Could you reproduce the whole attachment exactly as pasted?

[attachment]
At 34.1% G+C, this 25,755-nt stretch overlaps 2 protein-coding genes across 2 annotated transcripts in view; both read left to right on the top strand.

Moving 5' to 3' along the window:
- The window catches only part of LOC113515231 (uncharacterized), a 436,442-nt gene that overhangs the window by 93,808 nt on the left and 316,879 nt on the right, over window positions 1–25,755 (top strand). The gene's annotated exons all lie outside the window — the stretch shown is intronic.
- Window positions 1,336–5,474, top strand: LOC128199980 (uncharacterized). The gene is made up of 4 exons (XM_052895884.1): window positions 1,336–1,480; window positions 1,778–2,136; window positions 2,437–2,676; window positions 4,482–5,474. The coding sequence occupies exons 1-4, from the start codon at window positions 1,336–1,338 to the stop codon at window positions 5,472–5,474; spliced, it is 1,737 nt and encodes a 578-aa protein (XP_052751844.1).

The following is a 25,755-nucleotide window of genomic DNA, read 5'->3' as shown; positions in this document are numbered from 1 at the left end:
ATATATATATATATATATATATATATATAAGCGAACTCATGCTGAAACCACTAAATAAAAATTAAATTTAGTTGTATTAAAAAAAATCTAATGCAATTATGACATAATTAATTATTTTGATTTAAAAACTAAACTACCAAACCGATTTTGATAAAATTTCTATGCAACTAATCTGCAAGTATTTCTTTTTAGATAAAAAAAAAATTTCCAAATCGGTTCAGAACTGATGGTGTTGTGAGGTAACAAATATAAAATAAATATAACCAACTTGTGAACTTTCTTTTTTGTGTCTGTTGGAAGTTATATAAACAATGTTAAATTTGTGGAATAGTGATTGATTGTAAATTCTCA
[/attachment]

At 34.1% G+C, this 25,755-nt stretch overlaps 2 protein-coding genes across 2 annotated transcripts in view; both read left to right on the top strand.

Moving 5' to 3' along the window:
- The window catches only part of LOC113515231 (uncharacterized), a 436,442-nt gene that overhangs the window by 93,808 nt on the left and 316,879 nt on the right, over window positions 1–25,755 (top strand). The gene's annotated exons all lie outside the window — the stretch shown is intronic.
- Window positions 1,336–5,474, top strand: LOC128199980 (uncharacterized). The gene is made up of 4 exons (XM_052895884.1): window positions 1,336–1,480; window positions 1,778–2,136; window positions 2,437–2,676; window positions 4,482–5,474. The coding sequence occupies exons 1-4, from the start codon at window positions 1,336–1,338 to the stop codon at window positions 5,472–5,474; spliced, it is 1,737 nt and encodes a 578-aa protein (XP_052751844.1).

The following is a 25,755-nucleotide window of genomic DNA, read 5'->3' as shown; positions in this document are numbered from 1 at the left end:
ATATATATATATATATATATATATATATAAGCGAACTCATGCTGAAACCACTAAATAAAAATTAAATTTAGTTGTATTAAAAAAAATCTAATGCAATTATGACATAATTAATTATTTTGATTTAAAAACTAAACTACCAAACCGATTTTGATAAAATTTCTATGCAACTAATCTGCAAGTATTTCTTTTTAGATAAAAAAAAAATTTCCAAATCGGTTCAGAACTGATGGTGTTGTGAGGTAACAAATATAAAATAAATATAACCAACTTGTGAACTTTCTTTTTTGTGTCTGTTGGAAGTTATATAAACAATGTTAAATTTGTGGAATAGTGATTGATTGTAAATTCTCA